The Hanky Panky Cocktail is a cocktail invented in the early 1900s featuring gin, sweet vermouth, and fernet branca. The perfect mix of sweet and bitter!
Several years ago, my husband started a regular Friday tradition of making me my favorite drink, the Hanky Panky Cocktail. I figure this is more than fair as I have done all the grocery shopping and put dinner on our table all week. (With attention to both vegetarian child and picky eater child.) Back in the States, he worked from home, and sometimes worked late. I tried to be patient on Friday nights but as 5pm turned into 6pm, then 7pm, and sometimes 8pm, I would send him a series of more and more desperate texts and gifs to lovingly encourage him to get his butt downstairs and make me a damn cocktail. Yes, I could make it myself, but see above re: grocery shopping and dinner ALL WEEK.
Since we moved to France, there has been a lot of wine on the table but no cocktails. For one thing, there were no cocktail glasses in our apartment, and, I wasn’t sure I could find the ingredients I needed. But when browsing at the Monoprix the other day I spotted all three of the required bottles! And, I did some prop shopping at Emmaus (the French version of Goodwill) and found a cocktail glass for about one euro. Sold. Friday cocktail night is officially back on chez Pisula!
I can’t take credit for this recipe, because we learned about it at a seminar run by the Museum of the American Cocktail, based in New Orleans. One of the founders travels frequently to D.C. and holds cocktail seminars every few months. The seminars are great fun—with delicious drinks, of course, but also often a history lesson on where and when a certain cocktail was invented. A seminar on cocktails invented in hotel bars introduced us to the Hanky Panky. Read on for some history...
Who invented the Hanky Panky Cocktail?
The Hanky Panky is credited to Ada Coleman, the first female head bartender at the American Bar at the Savoy Hotel in London. To date she is one of only two women to hold that position, which she was promoted to in 1903. She held the position for 23 years, serving luminaries including Charlie Chaplin, Marlene Dietrich, the Prince of Wales, and Mark Twain. The story goes that she loved creating new cocktails, and created one for one of her regulars, a comic actor named Charles Hawtrey. Upon tasting the drink, he exclaimed, “By Jove! This is the real hanky-panky!” And so my favorite cocktail was named.
How do you make a Hanky Panky Cocktail?
Making a Hanky Panky is quite easy. You just combine equal parts sweet vermouth and gin, and add a couple of splashes of Fernet Branca. To begin, grab your ingredients, including an orange.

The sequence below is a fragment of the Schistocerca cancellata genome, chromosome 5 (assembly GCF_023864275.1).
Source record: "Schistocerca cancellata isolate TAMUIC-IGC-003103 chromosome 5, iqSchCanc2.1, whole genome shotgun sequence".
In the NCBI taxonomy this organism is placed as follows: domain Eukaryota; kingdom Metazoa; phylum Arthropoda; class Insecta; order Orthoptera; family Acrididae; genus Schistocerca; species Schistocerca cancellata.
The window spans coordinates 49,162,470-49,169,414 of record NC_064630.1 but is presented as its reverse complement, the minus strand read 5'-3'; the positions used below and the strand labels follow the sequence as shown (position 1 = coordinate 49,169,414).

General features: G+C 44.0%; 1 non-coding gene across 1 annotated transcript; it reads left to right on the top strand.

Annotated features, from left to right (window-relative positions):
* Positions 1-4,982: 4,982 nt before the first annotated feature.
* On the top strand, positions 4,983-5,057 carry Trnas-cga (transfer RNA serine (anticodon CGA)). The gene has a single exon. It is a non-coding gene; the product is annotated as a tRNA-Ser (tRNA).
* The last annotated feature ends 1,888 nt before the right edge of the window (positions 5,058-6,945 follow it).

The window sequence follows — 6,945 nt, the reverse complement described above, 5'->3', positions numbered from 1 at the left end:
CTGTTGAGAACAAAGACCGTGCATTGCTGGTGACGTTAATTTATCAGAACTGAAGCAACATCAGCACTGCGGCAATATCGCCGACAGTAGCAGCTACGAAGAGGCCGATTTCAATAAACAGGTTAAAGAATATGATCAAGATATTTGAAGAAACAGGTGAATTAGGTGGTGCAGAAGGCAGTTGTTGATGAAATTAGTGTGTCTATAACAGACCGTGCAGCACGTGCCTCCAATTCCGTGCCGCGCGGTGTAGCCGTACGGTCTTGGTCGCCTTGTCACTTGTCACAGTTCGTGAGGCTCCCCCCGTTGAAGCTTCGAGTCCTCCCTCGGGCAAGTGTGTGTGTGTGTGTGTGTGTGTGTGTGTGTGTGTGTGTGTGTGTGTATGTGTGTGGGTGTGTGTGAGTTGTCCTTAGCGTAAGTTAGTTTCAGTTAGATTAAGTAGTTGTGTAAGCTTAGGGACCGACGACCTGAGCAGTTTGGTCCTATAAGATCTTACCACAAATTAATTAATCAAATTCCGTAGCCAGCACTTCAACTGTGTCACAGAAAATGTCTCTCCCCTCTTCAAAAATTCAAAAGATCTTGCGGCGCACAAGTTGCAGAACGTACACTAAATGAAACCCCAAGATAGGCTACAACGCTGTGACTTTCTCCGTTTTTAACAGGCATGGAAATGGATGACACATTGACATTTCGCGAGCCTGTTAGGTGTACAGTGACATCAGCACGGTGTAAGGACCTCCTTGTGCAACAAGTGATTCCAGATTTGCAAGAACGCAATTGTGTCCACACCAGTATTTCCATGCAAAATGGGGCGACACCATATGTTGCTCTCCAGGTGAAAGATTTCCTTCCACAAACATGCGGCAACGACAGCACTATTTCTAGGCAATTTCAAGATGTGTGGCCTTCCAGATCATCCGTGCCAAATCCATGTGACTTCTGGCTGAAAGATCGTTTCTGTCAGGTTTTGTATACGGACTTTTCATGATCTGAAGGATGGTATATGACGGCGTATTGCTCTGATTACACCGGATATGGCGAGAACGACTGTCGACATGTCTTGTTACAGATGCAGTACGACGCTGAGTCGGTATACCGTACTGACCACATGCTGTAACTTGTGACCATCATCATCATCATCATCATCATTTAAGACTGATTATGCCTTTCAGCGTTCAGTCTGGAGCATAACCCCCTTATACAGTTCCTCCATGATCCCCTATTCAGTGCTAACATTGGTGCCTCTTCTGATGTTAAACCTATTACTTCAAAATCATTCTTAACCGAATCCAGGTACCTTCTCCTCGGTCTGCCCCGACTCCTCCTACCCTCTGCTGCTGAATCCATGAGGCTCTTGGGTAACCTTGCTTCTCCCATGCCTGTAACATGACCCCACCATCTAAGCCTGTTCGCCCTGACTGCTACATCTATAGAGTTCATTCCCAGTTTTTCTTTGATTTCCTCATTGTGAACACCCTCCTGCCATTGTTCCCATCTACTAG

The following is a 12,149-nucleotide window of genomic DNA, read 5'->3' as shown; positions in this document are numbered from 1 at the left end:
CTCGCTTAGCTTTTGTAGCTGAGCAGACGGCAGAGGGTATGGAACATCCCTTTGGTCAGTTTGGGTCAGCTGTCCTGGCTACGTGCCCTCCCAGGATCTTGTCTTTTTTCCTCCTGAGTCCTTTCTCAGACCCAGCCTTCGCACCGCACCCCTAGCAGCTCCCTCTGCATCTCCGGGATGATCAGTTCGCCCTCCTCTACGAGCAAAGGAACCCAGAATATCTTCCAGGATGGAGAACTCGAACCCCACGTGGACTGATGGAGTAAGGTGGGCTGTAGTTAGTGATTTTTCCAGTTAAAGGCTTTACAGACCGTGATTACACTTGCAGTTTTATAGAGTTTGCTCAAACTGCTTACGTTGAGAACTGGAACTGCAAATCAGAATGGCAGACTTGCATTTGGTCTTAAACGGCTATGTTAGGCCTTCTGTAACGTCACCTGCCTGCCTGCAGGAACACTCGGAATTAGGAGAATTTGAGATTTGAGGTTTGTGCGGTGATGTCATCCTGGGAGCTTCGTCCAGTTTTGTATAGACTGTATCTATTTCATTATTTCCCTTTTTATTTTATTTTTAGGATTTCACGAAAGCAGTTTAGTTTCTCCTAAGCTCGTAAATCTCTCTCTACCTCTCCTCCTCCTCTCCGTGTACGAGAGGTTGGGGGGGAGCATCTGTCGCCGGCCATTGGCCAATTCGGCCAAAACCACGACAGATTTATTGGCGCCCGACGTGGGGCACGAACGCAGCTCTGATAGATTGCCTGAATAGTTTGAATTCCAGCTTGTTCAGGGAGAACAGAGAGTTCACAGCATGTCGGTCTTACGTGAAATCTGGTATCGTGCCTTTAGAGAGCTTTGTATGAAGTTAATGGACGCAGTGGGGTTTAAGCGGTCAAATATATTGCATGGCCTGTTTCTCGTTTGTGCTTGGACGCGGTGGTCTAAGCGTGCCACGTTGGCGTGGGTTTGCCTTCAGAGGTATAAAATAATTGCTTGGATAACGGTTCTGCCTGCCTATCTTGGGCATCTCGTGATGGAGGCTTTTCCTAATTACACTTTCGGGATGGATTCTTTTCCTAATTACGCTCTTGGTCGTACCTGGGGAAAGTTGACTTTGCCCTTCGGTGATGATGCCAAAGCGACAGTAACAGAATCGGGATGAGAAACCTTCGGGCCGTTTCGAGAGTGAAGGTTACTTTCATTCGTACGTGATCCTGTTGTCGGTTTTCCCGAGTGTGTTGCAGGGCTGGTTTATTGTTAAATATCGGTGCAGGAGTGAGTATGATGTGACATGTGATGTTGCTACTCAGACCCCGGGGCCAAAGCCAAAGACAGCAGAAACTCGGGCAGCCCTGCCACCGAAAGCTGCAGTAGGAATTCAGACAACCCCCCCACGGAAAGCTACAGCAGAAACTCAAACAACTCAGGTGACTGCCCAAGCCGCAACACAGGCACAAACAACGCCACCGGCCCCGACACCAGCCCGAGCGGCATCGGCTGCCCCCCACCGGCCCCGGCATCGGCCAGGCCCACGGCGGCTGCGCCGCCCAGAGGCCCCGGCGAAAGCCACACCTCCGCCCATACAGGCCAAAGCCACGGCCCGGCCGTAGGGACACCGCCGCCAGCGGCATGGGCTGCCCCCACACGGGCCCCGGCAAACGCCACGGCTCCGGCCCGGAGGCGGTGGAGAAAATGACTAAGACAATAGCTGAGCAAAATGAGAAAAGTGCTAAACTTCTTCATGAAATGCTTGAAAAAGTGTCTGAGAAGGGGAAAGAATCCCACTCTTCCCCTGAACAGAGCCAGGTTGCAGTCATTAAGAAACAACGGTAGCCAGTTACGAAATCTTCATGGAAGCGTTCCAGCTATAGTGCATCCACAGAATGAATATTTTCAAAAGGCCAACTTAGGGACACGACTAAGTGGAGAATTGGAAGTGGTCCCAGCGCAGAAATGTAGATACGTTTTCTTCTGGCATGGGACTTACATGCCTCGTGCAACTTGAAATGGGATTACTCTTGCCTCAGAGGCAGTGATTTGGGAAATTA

In a cocktail shaker over ice, combine 1.5 ounces of gin, 1.5 ounces of sweet vermouth, and 2 dashes of Fernet Branca. Shake and strain into a cocktail glass. Use a vegetable peeler to peel off a twist of orange, and add to your glass. Serve!
What else can you do with Fernet Branca?
Now that you’ve bought a big bottle of Fernet, what can you do with it? Fernet is bitter enough that a little goes a long way (though some people do drink it by itself as a digestif!). Add a bit of Fernet Branca to prosecco or sparkling wine for a champagne cocktail—choose a sparkling wine on the sweeter side for the best balance. In South America, especially Argentina, Coke with Fernet Branca is a popular drink. In San Francisco, you’ll find bar patrons chasing shots of Fernet with ginger ale. Interestingly, in the U.S., pharmacies sold Fernet during Prohibition because of its purported health benefits. Most of those have been debunked but I'm sure glad Fernet is still around.
If you're looking for other fun cocktail recipes, don't miss my White Wine Sangria with Strawberries, my Cranberry Mimosa, my Blood Orange Margarita, and my Strawberry Mimosa. Need some nibbles with your cocktail? Check out these great appetizer recipes:
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- 1.5 oz. Gin
- 1.5 oz. Sweet Vermouth
- 2 dashes Fernet Branca
- twist of orange peel
- In a cocktail shaker over ice, combine gin, sweet vermouth, and Fernet Branca.
- Shake and strain into a cocktail glass.
- Serve with a twist of orange.
Nutrition Information:Yield: 1 Serving Size: 1
Amount Per Serving: Calories: 176Total Fat: 0gSaturated Fat: 0gTrans Fat: 0gUnsaturated Fat: 0gCholesterol: 0mgSodium: 5mgCarbohydrates: 8gFiber: 1gSugar: 4gProtein: 0g
Nutrition information is provided as a general reference for users courtesy of the online nutrition calculator Nutritionix.